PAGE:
odd question

I know maybe this isn't the newsgroup to ask this question but you all seem pretty intelligent to me. I was driving past a man made lake today and was wondering... If big enough and left long enough, would a body of water eventually get fish in it? If so, how would would they get there? I thought about bird droppings, which would work for seeds, but not for fish eggs. Maybe this is a silly question but I thought I'd ask and see if anybody here knows the answer.
Pat
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It seems the answer to your question is YES.
The article I read stated that one way bodies of water are populated with fish is by storms scooping fish out of one place and dropping them in another.
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Another way is ducks & other birds landing in the water and carrying fish eggs in their feathers to another body of water.
Marv-Montezuma, IA http://community.webshots.com/user/vmwood
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First, it depends on the source of the water. If they took a stream and made a damn and created a lake, then yes, it will have fish. If it is run-off water (from higher areas around the lake) then it won't -- initially.
Certain birds will carry fish a distance before stopping to eat it and it is possible, I suppose, that they will eventually drop a fish in a body of water. BTW, the first resident (until he finds out there are no fish) will probably be a snapping turtle who can travel long distances over ground.
However, most man-made ponds are just simple stocked with fish to create a healthy body of water. Stagnant water with no life creates scummy, algea-ridden, mosquito havens -- obviously not a good idea. Locally, we have a traveling band of fish salesman who will sell us large and small mouth bass, catfish, albino catfish, perch and feeder minnows as well as Koi for those foo-foo farmers who have to have perty fish in their ponds.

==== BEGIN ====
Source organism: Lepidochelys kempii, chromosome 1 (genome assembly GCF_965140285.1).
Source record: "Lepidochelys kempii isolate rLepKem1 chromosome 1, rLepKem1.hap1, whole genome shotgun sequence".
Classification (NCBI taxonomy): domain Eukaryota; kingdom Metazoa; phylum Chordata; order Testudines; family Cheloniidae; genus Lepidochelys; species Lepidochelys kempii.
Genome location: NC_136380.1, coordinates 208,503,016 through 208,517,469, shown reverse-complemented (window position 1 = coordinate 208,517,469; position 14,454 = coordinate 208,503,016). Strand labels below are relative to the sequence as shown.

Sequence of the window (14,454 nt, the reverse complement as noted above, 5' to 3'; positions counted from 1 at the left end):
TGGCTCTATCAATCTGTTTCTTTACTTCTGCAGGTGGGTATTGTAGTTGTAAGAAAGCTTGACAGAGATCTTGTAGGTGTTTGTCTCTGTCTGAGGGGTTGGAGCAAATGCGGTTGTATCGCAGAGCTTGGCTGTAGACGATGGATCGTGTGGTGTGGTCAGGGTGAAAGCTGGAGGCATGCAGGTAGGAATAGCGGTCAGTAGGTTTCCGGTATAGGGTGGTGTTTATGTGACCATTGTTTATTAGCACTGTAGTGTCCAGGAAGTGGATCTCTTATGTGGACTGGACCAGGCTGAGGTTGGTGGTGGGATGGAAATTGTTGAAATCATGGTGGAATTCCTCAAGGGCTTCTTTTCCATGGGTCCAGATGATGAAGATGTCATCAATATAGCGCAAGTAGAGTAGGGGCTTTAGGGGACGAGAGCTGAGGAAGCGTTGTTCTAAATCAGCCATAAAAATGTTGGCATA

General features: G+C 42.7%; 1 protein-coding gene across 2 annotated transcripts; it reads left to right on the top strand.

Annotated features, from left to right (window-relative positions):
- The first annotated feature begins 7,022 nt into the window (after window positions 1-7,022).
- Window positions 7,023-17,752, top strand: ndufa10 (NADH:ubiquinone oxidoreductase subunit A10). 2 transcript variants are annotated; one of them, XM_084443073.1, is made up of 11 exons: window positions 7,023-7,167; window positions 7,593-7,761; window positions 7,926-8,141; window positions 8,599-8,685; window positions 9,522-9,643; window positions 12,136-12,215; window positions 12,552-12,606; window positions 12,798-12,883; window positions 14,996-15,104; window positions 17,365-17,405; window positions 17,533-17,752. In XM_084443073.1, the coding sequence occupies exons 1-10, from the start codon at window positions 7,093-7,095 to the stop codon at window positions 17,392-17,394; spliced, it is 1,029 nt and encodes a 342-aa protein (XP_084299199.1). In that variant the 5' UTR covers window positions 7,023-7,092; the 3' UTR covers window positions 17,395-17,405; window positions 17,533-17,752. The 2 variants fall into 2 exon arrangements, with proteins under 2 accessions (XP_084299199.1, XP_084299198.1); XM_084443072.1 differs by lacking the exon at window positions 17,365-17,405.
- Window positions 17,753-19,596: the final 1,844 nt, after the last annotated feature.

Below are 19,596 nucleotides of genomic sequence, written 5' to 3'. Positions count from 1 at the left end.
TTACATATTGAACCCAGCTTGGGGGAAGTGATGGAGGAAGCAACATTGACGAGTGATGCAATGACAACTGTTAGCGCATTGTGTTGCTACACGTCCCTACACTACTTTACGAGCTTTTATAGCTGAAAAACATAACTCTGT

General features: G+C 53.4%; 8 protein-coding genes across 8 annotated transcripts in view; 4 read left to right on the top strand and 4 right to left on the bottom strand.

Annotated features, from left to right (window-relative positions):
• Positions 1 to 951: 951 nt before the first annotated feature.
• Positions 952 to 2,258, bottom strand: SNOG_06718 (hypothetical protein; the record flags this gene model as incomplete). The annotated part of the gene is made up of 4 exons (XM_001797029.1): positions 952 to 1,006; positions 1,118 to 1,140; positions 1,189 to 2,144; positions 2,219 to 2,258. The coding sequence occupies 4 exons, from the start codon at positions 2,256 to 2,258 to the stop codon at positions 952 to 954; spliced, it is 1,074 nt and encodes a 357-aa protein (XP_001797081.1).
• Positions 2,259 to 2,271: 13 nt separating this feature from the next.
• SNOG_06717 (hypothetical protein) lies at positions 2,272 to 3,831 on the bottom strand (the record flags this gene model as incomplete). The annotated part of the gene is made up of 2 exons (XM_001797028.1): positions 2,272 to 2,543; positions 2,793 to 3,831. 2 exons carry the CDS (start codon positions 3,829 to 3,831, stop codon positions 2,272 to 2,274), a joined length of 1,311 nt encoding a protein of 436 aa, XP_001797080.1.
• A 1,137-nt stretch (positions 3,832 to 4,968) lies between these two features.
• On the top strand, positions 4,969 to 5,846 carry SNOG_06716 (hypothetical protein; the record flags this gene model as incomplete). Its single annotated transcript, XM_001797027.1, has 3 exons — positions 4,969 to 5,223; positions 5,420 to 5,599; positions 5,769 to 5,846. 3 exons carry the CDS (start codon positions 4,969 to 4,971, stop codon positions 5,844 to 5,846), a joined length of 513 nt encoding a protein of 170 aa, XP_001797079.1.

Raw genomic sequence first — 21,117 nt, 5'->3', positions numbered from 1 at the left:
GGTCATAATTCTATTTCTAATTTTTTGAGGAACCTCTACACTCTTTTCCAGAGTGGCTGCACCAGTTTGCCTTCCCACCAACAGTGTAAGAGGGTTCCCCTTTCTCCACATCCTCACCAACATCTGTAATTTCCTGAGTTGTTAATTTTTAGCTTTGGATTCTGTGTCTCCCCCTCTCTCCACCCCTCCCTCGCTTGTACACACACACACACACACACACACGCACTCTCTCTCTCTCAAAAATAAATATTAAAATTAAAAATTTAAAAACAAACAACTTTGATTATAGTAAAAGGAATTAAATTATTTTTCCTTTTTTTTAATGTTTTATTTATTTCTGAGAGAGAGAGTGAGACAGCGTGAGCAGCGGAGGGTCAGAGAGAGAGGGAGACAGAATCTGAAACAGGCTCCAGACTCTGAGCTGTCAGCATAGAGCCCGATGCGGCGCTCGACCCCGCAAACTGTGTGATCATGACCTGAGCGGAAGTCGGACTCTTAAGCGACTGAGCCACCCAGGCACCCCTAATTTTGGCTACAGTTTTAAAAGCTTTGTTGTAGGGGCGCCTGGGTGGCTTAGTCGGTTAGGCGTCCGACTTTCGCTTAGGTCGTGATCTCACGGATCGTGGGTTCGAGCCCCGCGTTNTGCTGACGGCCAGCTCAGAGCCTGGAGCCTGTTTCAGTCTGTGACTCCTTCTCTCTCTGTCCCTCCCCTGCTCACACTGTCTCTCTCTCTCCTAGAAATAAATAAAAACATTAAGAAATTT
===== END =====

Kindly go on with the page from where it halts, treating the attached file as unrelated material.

And, just FYI: it's a pond if it is under an acre in size. If it is an acre or larger it is called a "lake" and the tax bracket is adjusted appropriately.
Giselle
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Rev "Fragile Warrior" wrote:

It was just a hypothetical question. If somebody were to scoop out a hole in the ground, fill it with water and just let it sit, whether or not it would eventually get fish in it. I wasn't talking about a particular one I saw, just a general question. But you all gave me a few scenarios to think about. Thanks. <G>
Pat
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So some of them would get dropped on land, right? Just how many times have you noticed stranded fish flapping around your lawn/road/city?
Janet.
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contains these words:

Never have looked that hard, but I don't think they would last very long out of water especially ones small enough to get sucked up in a blast of air.
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contains these words:

Actually, they do, but very shortly afterward they hit dry ground they magically transform into something different. I forget the scientific name for the result, but some of the common names are: baked fish, coyote fudge, vulture droppings and worm food.
Seems like amphibians have a higher chance for a joyride through the sky, though. As for the original question, I think there was a imported snakefish invasion in Maryland where the fish supposedly climbed out of the water to infest other ponds. Other, less mobile fish may have to rely on floods or cyclonic action.
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Janet Baraclough wrote:

I was once riding my bike on a flooded stretch of road and got a little fish caught up in the spokes of my wheel. So I guess that'd count as "at least once."
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PatK Wrote:

Well, it would probably take a little while for any to evolve, but suppose the usual way for them to get in somewhere like that would b because of nearby rivers flooding, unless it was near the Everglade and has fish capable of crawling over-land
-- stejeb
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